Conservatives are in a bind. They want to support some sort
of action against the Islamic State (IS), criticize
President Obama for his lack of strategy, and differentiate themselves from
George W. Bush and the invasion of Iraq -- all while avoiding the label of
isolationism. The result is a mess.
Take Mollie Hemmingway, senior editor of The Federalist, an excellent conservative
web magazine. I envy Hemmingway because she writes wittily on politics,
culture, and religion -- pretty much any topic of interest to a normally
educated and inquisitive adult. Nine times out of 10, I learn something from
When Obama started bombing Iraq a few weeks back, Hemmingway
that the goal of war is peace and wondered what our goal in Iraq was -- a good
and appropriate question. Simply bombing bad guys is not a foreign policy; it
is a tactic that should be employed in the pursuit of some overarching goal. As
the old adage goes, tactics without strategy is the noise before defeat (usually
attributed to Sun Tzu by those who have never read him).
So far, so good. But Hemmingway also opposes
"nation building" and "occupation" and "meddling in
others affairs." Aside from her mischaracterization of what advocates for
a broader intervention mean, the obvious question is: what if those are the
only tools that can build a just and lasting peace? What's more important:
pursuing peace, or the purity of your non-interventionist ideology?
The maddening thing is that in the same breath Hemmingway
argues that building peace in Iraq would "require so much more from us
than we currently do." Quite true. So much more, like investing in Iraq's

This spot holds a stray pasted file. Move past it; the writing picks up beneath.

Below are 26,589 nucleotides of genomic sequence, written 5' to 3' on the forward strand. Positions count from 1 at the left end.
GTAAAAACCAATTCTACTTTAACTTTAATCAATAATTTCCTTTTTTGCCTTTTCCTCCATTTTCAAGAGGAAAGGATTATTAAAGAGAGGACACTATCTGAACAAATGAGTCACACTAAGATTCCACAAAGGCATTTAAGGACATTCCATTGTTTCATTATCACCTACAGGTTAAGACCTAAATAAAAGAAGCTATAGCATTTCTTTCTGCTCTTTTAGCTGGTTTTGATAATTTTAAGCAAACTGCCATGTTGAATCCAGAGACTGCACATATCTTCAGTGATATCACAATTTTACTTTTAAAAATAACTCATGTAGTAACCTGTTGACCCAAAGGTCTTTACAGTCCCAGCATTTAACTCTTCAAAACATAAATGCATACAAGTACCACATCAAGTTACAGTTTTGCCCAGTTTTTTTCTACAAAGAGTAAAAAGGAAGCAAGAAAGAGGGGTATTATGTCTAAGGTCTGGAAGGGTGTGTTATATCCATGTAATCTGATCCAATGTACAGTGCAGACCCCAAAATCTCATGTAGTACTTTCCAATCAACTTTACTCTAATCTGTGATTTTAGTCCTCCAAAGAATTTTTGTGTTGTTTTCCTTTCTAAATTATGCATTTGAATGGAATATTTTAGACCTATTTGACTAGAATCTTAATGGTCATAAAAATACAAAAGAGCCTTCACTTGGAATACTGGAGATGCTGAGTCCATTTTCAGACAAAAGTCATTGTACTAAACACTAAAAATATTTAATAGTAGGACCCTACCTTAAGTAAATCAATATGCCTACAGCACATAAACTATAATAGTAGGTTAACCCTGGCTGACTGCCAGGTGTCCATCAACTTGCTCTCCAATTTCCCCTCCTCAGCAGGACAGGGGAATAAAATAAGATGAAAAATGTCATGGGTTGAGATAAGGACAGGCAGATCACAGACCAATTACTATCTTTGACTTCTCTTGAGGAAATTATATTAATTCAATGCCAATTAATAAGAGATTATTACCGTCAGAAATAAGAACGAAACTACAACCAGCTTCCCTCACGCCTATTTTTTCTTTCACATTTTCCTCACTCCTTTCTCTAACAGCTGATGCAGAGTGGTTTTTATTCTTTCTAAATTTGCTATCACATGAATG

political stability. "It would mean, first off, actually fighting wars,"
like we presumably tried from 2003 to 2011. "It would mean our statesmen
would have to be clear about our expectations regarding peace,"-does
Hemmingway think the problem is a lack of
clarity?-"and that we would be willing to back those expectations up,"-but
only, apparently, with bombs; not with any diplomacy, reconstruction
assistance, coercive bargaining, stability operations, peace building,
political warfare, or anything that might approach the dreaded "nation
building." "It would mean not meddling in others' affairs,"-what
in her last three sentences isn't "meddling
in others' affairs"?
Hemmingway, like many a conservative pundit, wants it both
ways. She wants the United States to pursue a just and lasting peace in Iraq while
simultaneously pretending not to "meddle in others' affairs." She
wants the right goal but she wants to avoid any hint of the very tools
necessary to do so.
Hemmingway makes these arguments in a piece complaining
about the mischaracterization of Rand Paul as an "isolationist." Yet
she proves more than able to mischaracterize Paul's opponents. No one stands up
says "I stand for a meddlesome foreign policy," or, "We should
nation-build the world." Rather, we argue that reconstruction and
stabilization operations (as they are properly called) can sometimes be the
right tool to foster the lasting peace Hemmingway rightly calls for.
Some critics argue that the United States should not
undertake stability operations because they are simply impossible and always
fail. This is a classic example of exaggerating the lessons of the recent past
and extrapolating a general lesson from a single data point: Iraq failed,
therefore all stability operations will always fail. A look at the broader
history (self-promotion alert) suggests there are more nuanced lessons we
Hemmingway exemplifies the difficulty conservatives are
having in interpreting the wars in Iraq and Afghanistan and applying their
lessons to the future. If you think the lesson is, "We screwed up because
we invaded under false pretenses," then you are likely to argue for
extreme caution and careful examination of our motives before undertaking any